The Course Manager’s Calendar – January

Iain MacLeod has headed up the greenkeeping team at Tain Golf club for 43 years. During that time, he’s seen more than his fair share of testing weather conditions, and has developed a few techniques to deal with them.

Happy new year! What’s up in January?

“January is when I will do quite a lot of aeration on greens and fairways. On the greens, I’ll be putting reasonable-sized holes in and then back filling. I’ve got a few tonnes of Hugh King’s kiln-dried sand which I will use to fill the holes to create extra drainage pockets right through the profile.”

How big are reasonable-sized holes?

“20mm. The idea is go down as deep as we can, especially on our 18th green which was built in 1911 on suspended clay which holds the moisture a bit too much for my liking, so I’m trying to break through that with channels of sand to take the moisture away. Only two greens are getting done completely; 17 and 18. They are our wettest greens. And we’ll also do any low-lying areas. Some greens won’t get done at all.”

Seems like a good time of year to do this work.

“Yes. We’ll go in late December until early January with 20mm tines which you can fill straight away without too much spill. We’ll use three tonnes of the kiln-dried sand and then, if we get any decent days, we’ll start light dressing, putting about eight tonnes of Hugh King’s Washed Dune sand on all 20 greens. We try to put down about 130 tonnes of Washed Dune sand over the year.”

How often do you topdress at this time of year?

“It really depends on the weather. If we get really good, dry days, we’ll get at least two applications on in January and two in February. Because there is so little growth, you can’t go mad. Once we get into the growing season, I’m happy to put on sand weekly if the weather is right. In January, I’ll look to put on a couple of applications with the same in February and then three in March and build from there.”

What are the advantages of using the kiln-dried sand?

“Because the product is so dry, you can pour it into the aeration holes. It just falls in and fills up really quickly. You can pack it in if you want, or just leave it. The surfaces at this time of year are very rarely dry so you wouldn’t be able to do that with normal sand.”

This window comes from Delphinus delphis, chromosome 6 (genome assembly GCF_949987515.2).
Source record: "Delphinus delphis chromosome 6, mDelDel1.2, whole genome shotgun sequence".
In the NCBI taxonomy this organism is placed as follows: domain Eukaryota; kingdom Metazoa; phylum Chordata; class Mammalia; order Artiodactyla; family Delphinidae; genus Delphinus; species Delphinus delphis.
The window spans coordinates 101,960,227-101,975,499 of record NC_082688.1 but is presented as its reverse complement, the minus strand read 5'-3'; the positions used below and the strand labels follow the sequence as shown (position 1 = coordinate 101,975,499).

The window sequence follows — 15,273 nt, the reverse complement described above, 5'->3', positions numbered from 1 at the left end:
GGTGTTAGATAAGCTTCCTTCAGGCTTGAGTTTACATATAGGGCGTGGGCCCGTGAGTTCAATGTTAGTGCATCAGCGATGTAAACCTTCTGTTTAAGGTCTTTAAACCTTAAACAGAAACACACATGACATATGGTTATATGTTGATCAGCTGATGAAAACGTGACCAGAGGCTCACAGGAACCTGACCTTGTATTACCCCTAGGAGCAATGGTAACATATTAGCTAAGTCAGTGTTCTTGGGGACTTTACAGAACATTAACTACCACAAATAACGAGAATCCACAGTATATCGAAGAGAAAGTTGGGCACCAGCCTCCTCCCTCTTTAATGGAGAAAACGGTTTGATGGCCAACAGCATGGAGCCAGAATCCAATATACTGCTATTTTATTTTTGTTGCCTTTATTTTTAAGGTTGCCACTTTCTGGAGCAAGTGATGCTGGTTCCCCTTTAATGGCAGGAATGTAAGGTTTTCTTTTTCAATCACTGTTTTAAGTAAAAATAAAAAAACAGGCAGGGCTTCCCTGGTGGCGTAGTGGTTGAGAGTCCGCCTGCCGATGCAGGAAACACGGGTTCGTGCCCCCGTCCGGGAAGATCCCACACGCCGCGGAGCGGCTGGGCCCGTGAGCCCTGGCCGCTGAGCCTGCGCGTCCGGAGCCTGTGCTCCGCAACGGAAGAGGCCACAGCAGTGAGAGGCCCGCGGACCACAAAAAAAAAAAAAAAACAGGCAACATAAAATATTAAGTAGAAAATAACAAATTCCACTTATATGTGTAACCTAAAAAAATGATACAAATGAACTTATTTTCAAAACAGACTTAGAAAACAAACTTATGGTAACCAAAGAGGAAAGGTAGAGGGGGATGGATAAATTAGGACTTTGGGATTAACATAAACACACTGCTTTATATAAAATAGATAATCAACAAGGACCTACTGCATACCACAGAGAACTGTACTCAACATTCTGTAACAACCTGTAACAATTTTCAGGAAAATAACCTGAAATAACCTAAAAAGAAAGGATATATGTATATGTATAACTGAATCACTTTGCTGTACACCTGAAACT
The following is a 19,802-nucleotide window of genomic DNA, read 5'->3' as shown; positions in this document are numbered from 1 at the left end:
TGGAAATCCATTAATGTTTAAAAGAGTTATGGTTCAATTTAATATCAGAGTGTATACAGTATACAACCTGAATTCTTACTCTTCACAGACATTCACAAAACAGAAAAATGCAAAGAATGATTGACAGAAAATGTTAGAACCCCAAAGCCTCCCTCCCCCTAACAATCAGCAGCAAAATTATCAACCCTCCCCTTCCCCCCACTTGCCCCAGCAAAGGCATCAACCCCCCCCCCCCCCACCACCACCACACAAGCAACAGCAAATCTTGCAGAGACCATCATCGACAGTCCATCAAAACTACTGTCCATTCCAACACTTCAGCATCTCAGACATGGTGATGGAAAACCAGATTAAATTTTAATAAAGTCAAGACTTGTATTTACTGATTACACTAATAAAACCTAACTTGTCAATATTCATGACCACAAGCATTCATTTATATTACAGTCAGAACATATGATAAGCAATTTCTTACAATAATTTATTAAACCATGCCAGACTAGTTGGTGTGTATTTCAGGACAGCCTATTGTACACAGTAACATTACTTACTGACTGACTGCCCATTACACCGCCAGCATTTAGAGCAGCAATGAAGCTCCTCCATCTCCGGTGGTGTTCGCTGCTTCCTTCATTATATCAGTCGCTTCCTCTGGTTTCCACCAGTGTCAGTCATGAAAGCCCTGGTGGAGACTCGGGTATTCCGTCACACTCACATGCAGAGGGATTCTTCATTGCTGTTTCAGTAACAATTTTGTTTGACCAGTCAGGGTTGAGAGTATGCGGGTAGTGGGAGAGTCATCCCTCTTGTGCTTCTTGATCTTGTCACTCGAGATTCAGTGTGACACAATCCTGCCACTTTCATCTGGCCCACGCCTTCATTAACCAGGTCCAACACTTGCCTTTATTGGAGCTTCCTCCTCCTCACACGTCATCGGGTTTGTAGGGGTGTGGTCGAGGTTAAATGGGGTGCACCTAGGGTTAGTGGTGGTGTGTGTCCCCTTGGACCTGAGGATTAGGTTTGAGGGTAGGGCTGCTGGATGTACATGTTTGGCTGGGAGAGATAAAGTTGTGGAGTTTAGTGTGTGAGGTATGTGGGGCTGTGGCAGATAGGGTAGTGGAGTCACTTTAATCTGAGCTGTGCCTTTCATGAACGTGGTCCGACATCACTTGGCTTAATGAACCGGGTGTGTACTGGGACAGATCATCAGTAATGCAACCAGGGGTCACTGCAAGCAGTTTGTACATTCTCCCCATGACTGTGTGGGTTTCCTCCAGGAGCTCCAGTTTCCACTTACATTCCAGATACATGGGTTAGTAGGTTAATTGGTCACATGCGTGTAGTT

How does that benefit you?

“Once you’ve filled up the holes, you have a drainage channel right through the profile. But the holes are quite big so, theoretically, a ball could sit in a hole. The sooner we can fill up the holes the better. As golfers like to play throughout the year these days, I like to do this work in December and January because it’s not too busy. Once we get into February or March, more and more people are playing and we might get some visitor play. December and January is the time to any deep aeration and back-filling.”

What effect will this have on the greens come mid-season?

“The work we’re doing now will make our greens more free-draining which will help them stand up to heavy rain, which unfortunately we get sometimes in Scotland. It will help keep the surfaces playing even in inclement weather. When you have a competition, the last thing you want is to suspend play because of flooded greens.”

How long have you been using the kiln-dried sand?

“I think about seven or eight years. Sometimes when we’ve done some light coring in the spring, we’ve brought in a 29-tonne-trailer load of kiln-dried sand. I know on a dry day, we can get that into the holes. I’ve been using the Washed Dune sand for over 10 years. We’ve started filling the holes with the kiln-dried sand more recently.”

How did it start?

“We tried a couple of tonnes and liked it, so we order it now when we need it. After this round of work, we won’t need to use it for a couple of years or so.”

You’ve stuck with Hugh King for over decade. Why is that?

“When the sand arrives from Hugh King, it’s always the same. Even the colour is the same. We used one supplier years ago and each time the sand arrived it was a different colour. We’ve had loads from other people that had stones in them because something had gone wrong with the processing. With the Hugh King sand, it’s the same colour and quality every time. The consistency is always there.”

How would you rate the service you receive from Hugh King?

“When I order sand from Hugh King, I’ll get it within two days. From other suppliers, I’ve had to wait weeks. So you know you’re going to get it when you want it, and it’s always the same product.”